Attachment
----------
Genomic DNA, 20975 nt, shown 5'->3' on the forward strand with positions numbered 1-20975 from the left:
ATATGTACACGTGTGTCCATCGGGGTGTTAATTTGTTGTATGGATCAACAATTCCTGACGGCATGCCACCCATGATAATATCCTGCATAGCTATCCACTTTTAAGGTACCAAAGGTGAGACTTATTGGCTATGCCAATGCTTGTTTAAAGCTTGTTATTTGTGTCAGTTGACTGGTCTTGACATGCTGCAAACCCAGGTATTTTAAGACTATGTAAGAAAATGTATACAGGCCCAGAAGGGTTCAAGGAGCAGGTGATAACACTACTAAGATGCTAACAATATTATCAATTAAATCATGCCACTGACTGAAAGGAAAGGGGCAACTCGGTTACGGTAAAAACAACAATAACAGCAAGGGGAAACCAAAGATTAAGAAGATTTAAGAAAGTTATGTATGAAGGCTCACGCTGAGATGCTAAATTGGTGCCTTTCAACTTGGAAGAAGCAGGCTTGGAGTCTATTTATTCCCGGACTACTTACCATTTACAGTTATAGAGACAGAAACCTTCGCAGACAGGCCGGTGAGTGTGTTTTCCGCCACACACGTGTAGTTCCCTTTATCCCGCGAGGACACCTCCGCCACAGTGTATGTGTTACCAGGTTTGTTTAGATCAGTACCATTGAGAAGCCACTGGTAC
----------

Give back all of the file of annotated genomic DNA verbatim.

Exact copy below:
Genomic DNA, 20975 nt, shown 5'->3' on the forward strand with positions numbered 1-20975 from the left:
ATATGTACACGTGTGTCCATCGGGGTGTTAATTTGTTGTATGGATCAACAATTCCTGACGGCATGCCACCCATGATAATATCCTGCATAGCTATCCACTTTTAAGGTACCAAAGGTGAGACTTATTGGCTATGCCAATGCTTGTTTAAAGCTTGTTATTTGTGTCAGTTGACTGGTCTTGACATGCTGCAAACCCAGGTATTTTAAGACTATGTAAGAAAATGTATACAGGCCCAGAAGGGTTCAAGGAGCAGGTGATAACACTACTAAGATGCTAACAATATTATCAATTAAATCATGCCACTGACTGAAAGGAAAGGGGCAACTCGGTTACGGTAAAAACAACAATAACAGCAAGGGGAAACCAAAGATTAAGAAGATTTAAGAAAGTTATGTATGAAGGCTCACGCTGAGATGCTAAATTGGTGCCTTTCAACTTGGAAGAAGCAGGCTTGGAGTCTATTTATTCCCGGACTACTTACCATTTACAGTTATAGAGACAGAAACCTTCGCAGACAGGCCGGTGAGTGTGTTTTCCGCCACACACGTGTAGTTCCCTTTATCCCGCGAGGACACCTCCGCCACAGTGTATGTGTTACCAGGTTTGTTTAGATCAGTACCATTGAGAAGCCACTGGTAC